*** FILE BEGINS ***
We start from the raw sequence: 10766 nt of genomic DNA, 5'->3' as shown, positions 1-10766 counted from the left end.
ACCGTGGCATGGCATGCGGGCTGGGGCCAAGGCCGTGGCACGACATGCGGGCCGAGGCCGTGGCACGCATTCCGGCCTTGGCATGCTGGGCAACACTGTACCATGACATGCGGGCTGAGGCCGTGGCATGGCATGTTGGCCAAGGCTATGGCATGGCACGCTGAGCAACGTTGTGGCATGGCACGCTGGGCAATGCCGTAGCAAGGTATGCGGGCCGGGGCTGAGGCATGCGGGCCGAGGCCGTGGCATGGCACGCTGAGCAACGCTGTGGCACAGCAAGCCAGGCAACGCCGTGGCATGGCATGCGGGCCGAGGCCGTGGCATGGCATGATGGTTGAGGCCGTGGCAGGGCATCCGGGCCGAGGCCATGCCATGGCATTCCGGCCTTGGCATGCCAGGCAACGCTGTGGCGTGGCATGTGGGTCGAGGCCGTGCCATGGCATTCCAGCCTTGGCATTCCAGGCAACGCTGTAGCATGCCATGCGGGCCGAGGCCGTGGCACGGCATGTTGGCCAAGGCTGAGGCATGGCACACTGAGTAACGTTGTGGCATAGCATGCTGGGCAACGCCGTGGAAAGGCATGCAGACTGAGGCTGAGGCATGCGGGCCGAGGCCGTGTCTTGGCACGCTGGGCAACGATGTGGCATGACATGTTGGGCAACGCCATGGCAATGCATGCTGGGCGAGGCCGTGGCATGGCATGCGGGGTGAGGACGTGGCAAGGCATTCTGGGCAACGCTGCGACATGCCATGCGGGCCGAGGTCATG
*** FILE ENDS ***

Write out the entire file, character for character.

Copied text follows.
We start from the raw sequence: 10766 nt of genomic DNA, 5'->3' as shown, positions 1-10766 counted from the left end.
ACCGTGGCATGGCATGCGGGCTGGGGCCAAGGCCGTGGCACGACATGCGGGCCGAGGCCGTGGCACGCATTCCGGCCTTGGCATGCTGGGCAACACTGTACCATGACATGCGGGCTGAGGCCGTGGCATGGCATGTTGGCCAAGGCTATGGCATGGCACGCTGAGCAACGTTGTGGCATGGCACGCTGGGCAATGCCGTAGCAAGGTATGCGGGCCGGGGCTGAGGCATGCGGGCCGAGGCCGTGGCATGGCACGCTGAGCAACGCTGTGGCACAGCAAGCCAGGCAACGCCGTGGCATGGCATGCGGGCCGAGGCCGTGGCATGGCATGATGGTTGAGGCCGTGGCAGGGCATCCGGGCCGAGGCCATGCCATGGCATTCCGGCCTTGGCATGCCAGGCAACGCTGTGGCGTGGCATGTGGGTCGAGGCCGTGCCATGGCATTCCAGCCTTGGCATTCCAGGCAACGCTGTAGCATGCCATGCGGGCCGAGGCCGTGGCACGGCATGTTGGCCAAGGCTGAGGCATGGCACACTGAGTAACGTTGTGGCATAGCATGCTGGGCAACGCCGTGGAAAGGCATGCAGACTGAGGCTGAGGCATGCGGGCCGAGGCCGTGTCTTGGCACGCTGGGCAACGATGTGGCATGACATGTTGGGCAACGCCATGGCAATGCATGCTGGGCGAGGCCGTGGCATGGCATGCGGGGTGAGGACGTGGCAAGGCATTCTGGGCAACGCTGCGACATGCCATGCGGGCCGAGGTCATG